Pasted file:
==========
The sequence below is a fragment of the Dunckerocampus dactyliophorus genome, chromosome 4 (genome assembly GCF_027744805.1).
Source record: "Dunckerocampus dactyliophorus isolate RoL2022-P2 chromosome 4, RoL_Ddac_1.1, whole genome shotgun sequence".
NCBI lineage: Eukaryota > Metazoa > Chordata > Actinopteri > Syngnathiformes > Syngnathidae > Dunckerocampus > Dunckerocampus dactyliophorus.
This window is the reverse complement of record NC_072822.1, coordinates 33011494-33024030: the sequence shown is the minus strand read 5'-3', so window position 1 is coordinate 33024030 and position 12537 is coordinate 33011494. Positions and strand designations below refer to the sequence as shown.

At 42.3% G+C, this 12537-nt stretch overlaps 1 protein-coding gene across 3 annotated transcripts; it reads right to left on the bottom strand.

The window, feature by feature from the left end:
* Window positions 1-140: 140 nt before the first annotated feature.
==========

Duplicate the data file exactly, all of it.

The sequence below is a fragment of the Dunckerocampus dactyliophorus genome, chromosome 4 (genome assembly GCF_027744805.1).
Source record: "Dunckerocampus dactyliophorus isolate RoL2022-P2 chromosome 4, RoL_Ddac_1.1, whole genome shotgun sequence".
NCBI lineage: Eukaryota > Metazoa > Chordata > Actinopteri > Syngnathiformes > Syngnathidae > Dunckerocampus > Dunckerocampus dactyliophorus.
This window is the reverse complement of record NC_072822.1, coordinates 33011494-33024030: the sequence shown is the minus strand read 5'-3', so window position 1 is coordinate 33024030 and position 12537 is coordinate 33011494. Positions and strand designations below refer to the sequence as shown.

At 42.3% G+C, this 12537-nt stretch overlaps 1 protein-coding gene across 3 annotated transcripts; it reads right to left on the bottom strand.

The window, feature by feature from the left end:
* Window positions 1-140: 140 nt before the first annotated feature.